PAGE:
CHARD Town Football Club are due to celebrate their centenary in two years’ time and while most clubs approach that milestone with a sense of excitement and a plan for the next few years, possibly with a match against a League club, the Robins’ immediate future is less than certain and much depends on various meetings in the next couple of weeks.
What is known for sure is that the friendly South Somerset club are much respected and still one of the best supported in the Toolstation Western League, having been members since 1976 and had a yo-yo existence between the two divisions in that 40 odd years.
Their quirky and homely Zembard Lane ground has been home for more than 80 seasons during which time they have plied their trade in the Perry Street and District, Somerset Senior and Western Leagues but circumstances have recently transpired to put their very existence as a senior club in jeopardy.
Current club chairman is local man Lyndsey Gage who has the unenviable task of guiding the club through these troubled times which appear to have begun following a heavy FA Cup defeat a few years ago at home to a club from another league who subsequently made a complaint over Chard’s sloping pitch.
Gage explained: “For some reason that club decided to inform the FA that our pitch was not compliant with the playing standards and having played here since the 1930s, we were told that it was no longer acceptable.”
Things then escalated for the club who have since not been eligible to play in any FA competitions for the last few seasons since the ruling and with the forthcoming league pyramid reshaping approaching, Chard Town face the real possibility of a forced relegation to county football.
Gage continued: “The last three away games have all seen us told that we are out of the league at the end of the season, but that is not right and we have had nothing official from either the FA or the league. We know there will be some sideways movement and we intend to fight our corner as if we don’t we could easily end up playing our football at a lower level than Ilminster Town.”
However, despite plans for a new ground next door with a 4G pitch at Holyrood School and subsequently a groundshare up the road at Carlsberg South West Peninsula League Axminster Town both falling by the wayside, there is at last real hope on the horizon.
“We have had a very productive meeting regarding a new location just on the edge of town and a three way agreement could just pave the way for us to secure our status,” Gage explained. “We need to know very soon what the situation is as we have until the end of the month if we need to apply to other leagues and, of course, the management and players will want to know what the story is for next season.”
The club have plans for a new complex at Mount Hindrance, which would include grass and 4G pitches and with property developers, brewery land owners and the football club all on the same page, planning applications are going through and from a place of desolation there is optimism, although naturally the atmosphere is still tense.
On the field Chard Town were denied the chance to return to the Premier Division following an excellent campaign two years ago which resulted in the management team and most of the squad leaving for Bridport, but new boss Paul Down has steadied the ship and the side are comfortable in the top half.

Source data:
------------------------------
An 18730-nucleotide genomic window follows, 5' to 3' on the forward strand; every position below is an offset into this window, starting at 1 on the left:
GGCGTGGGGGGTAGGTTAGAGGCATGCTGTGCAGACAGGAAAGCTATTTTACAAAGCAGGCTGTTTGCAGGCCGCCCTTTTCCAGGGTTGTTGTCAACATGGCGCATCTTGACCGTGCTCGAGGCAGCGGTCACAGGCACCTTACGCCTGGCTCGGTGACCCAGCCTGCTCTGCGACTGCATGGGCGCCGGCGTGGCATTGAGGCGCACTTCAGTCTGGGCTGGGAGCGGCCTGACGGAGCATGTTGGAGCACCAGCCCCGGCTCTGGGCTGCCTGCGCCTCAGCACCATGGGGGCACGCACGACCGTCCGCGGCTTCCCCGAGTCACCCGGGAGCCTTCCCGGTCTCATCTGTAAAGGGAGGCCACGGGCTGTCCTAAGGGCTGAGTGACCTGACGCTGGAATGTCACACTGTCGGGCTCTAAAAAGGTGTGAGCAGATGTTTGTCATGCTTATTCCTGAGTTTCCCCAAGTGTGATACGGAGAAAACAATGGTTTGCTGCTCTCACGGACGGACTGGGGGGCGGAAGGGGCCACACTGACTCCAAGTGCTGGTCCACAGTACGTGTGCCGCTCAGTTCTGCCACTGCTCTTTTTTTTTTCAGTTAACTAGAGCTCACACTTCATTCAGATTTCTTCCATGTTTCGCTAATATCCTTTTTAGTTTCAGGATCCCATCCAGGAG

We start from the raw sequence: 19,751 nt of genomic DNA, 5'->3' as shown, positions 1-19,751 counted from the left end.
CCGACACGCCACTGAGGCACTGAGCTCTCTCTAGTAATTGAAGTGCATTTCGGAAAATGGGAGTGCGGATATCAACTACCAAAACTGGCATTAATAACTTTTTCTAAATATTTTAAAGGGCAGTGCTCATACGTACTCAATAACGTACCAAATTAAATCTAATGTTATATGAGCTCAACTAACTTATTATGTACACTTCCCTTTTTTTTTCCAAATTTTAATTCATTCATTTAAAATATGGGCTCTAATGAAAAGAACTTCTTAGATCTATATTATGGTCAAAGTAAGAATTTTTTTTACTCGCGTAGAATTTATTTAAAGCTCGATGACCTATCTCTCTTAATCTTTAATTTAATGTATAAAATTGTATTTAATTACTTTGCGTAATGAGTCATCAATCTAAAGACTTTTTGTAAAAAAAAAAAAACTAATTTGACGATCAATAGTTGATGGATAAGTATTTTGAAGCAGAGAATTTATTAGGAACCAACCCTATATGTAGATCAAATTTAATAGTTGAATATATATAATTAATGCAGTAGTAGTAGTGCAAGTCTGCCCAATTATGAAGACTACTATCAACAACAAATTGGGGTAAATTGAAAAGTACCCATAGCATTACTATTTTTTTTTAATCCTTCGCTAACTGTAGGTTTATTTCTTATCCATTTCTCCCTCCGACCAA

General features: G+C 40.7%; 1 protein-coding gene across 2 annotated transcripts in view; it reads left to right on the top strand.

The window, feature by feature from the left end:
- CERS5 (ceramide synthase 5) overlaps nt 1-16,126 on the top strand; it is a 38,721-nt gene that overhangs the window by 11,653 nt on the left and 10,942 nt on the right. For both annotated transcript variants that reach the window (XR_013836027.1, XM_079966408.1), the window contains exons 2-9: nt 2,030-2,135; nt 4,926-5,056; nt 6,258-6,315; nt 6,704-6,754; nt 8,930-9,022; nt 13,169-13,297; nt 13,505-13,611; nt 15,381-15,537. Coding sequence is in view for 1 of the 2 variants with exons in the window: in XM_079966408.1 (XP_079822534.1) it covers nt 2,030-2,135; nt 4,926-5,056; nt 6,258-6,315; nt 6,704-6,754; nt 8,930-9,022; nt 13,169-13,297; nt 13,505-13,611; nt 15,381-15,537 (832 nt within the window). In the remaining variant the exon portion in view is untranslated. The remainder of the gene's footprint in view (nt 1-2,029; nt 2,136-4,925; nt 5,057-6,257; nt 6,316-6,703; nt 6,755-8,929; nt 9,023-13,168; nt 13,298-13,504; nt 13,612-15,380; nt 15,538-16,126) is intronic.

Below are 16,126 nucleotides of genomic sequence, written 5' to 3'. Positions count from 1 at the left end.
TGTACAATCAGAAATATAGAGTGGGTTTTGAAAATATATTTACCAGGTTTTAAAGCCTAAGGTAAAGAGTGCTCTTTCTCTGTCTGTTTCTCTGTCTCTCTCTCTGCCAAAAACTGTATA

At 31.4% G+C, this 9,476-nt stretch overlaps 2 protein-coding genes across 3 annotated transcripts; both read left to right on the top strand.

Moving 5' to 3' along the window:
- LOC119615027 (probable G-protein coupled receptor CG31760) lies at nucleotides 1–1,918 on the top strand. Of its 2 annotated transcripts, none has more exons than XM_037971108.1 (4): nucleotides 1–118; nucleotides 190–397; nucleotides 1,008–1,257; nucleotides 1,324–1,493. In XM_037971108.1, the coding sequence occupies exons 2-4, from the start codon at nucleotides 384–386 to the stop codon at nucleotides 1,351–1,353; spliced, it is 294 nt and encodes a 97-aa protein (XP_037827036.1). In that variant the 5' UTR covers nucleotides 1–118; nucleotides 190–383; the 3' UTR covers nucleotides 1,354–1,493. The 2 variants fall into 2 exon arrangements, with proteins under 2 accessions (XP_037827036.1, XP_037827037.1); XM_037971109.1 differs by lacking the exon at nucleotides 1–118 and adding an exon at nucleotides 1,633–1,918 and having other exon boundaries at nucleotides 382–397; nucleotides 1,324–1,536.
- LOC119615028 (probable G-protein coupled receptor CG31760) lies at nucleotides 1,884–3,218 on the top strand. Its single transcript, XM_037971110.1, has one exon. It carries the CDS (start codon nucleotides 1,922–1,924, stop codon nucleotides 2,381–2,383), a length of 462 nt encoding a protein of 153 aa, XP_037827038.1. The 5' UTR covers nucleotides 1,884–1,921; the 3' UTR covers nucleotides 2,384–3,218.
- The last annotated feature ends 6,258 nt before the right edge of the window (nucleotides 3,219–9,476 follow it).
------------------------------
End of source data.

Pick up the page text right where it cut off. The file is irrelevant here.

Gage added: “We want to make sure we finish as high up the table as possible to show our total commitment to everybody concerned as the future at a new ground has fantastic potential. Football on 4G is definitely the way forward as it could be used all day.
“We want to introduce ladies football, walking football and a new youth set up. I have an 11-year-old grandson who wants to play for the club and although I never had the chance to play Western League football, there are loads of kids in the town who would have and to lose that would be very disappointing.”
One man who did play at that level for years and has been around the club and the town for decades is president Roy Lock.
“We have had meetings with various councillors and produced a profile of our proposed academy as the school offered us a ground and a clubhouse but the proposal was thrown out, apparently due to the proximity of a Hockey England pitch,” said Lock. “There are some Perry Street clubs who haven’t played since November because of the constant rain and if we had an all-weather facility football could be played on it all day, every day if need be and the possibilities are endless.”
With all at the club set for the next important meetings life goes on at the Dening Sports Field and last week more than 200 pitched up for the Les Phillips Cup derby with Bridport, which the Robins lost narrowly by the only goal.
The famous end-to-end slope possibly only holds fears for referees who are going uphill both halves and many point down the road to the Huish, former home of Yeovil Town FC, whose sideways slope was so pronounced that allegedly the corner flags were in different time zones.
Other grounds around the country at the likes of Horndean, Horwich, Darlaston, Barnet, Wycombe Wanderers and Oxford United have all had pronounced slopes over the decades and it is heart breaking for club officials, supporters and indeed football ground aficionados that the historic Dening Sports Ground is in danger of causing the demotion of the club which it has served so well for more than eight decades.
There is no doubt that Chard Town Football Club remain an important and well loved member of the Western League and, collectively across the counties, fingers are being crossed that the imminent meetings end with a path to progression unencumbered by bureaucracy and red tape.
By Kerry Miller.
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